Dr Stephen Kingsmore Highlights Disparities Seen in Genetic Testing


"We won't be content until this is indeed performed in 98% of babies," Stephen Kingsmore, MD, DSc, explains.

One of the goals of the BeginNGS newborn genomic sequencing program is equitable access, according to Stephen Kingsmore, MD, DSc, president and CEO, Rady Children's Institute for Genomic Medicine. He discusses the types of disparities seen in genetic testing as the phase 2 clinical trial is underway.


What's the plan to ensure equitable access to genome sequencing screening for newborns across different health care systems?

This is a difficult question—equitable access—it speaks to 2 or 3 different things. First of all, genomic medicine, the backdrop here, is the idea that the genome informs medical care and results in better outcomes. So far, it has actually exacerbated disparity.

There are 3 different types of disparity that we see. Number 1, ethnic and racial minorities tend to not get it relative to White folks. Second of all, poor people tend not to get it, whereas rich people do. And third, one that people overlook, is what we call geographic disparity, which means if you're close to a regional center of excellence—we're at Rady Children's Hospital—you get genomic medicine, and if you're in the boonies, you don't.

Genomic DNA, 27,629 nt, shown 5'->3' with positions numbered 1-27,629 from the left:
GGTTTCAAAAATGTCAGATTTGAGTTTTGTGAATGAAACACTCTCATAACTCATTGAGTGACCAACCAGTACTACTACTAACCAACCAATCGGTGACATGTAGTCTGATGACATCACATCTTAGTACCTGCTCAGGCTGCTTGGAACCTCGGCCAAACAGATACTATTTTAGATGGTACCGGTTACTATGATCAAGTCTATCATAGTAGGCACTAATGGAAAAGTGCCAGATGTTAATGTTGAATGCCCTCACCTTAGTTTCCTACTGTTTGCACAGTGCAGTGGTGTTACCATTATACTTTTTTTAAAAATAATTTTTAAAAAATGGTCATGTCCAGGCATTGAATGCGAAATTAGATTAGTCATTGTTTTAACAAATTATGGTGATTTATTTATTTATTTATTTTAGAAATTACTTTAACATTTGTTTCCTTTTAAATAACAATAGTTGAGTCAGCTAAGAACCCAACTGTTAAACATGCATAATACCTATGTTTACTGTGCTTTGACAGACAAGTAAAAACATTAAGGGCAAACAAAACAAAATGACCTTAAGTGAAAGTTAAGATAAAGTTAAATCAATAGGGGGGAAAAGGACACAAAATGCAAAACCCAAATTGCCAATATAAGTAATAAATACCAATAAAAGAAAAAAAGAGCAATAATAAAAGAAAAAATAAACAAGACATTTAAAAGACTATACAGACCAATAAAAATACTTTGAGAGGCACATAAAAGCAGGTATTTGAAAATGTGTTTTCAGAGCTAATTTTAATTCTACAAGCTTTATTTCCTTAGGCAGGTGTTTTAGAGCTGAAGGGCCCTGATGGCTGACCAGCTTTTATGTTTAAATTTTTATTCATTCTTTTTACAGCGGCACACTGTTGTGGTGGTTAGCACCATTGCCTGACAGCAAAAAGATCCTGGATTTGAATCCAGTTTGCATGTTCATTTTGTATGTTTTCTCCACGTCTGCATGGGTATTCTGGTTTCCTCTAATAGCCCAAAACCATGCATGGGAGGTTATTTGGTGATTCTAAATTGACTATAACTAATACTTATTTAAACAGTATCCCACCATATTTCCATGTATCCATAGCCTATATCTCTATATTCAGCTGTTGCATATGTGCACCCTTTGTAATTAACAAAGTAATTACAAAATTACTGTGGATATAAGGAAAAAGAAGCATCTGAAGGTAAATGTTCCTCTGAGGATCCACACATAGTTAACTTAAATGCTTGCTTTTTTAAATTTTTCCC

So, how do we overcome that? We follow in the wake of newborn screening. Ninety-eight percent of babies today get a newborn screening heel prick test. So we want to emulate that. Now, it's not as easy, because one of the reasons why newborn screening hits 98% of babies is nobody asks mom's permission. It's done generally without mom knowing about it, or dad, because it's federally mandated. You can opt out, but you have to consciously say, “Don't do that to my baby,” whereas a genome needs consent.

We need to think through how to solve for those 3 types of disparities. How are we realistically going to do that? Now, we can pick our populations. So for example, we're enrolling babies at Rady Children's Hospital, and we have a Hispanic Latino majority. We're going to be enrolling in Memphis, Tennessee, where we have a Black majority. So, we can do things like that. The geographic inequity, much tougher. The socioeconomic, much tougher. We just need to keep focused on it honestly and understand that we can do what we can do today. But we won't be content until this is indeed performed in 98% of babies.

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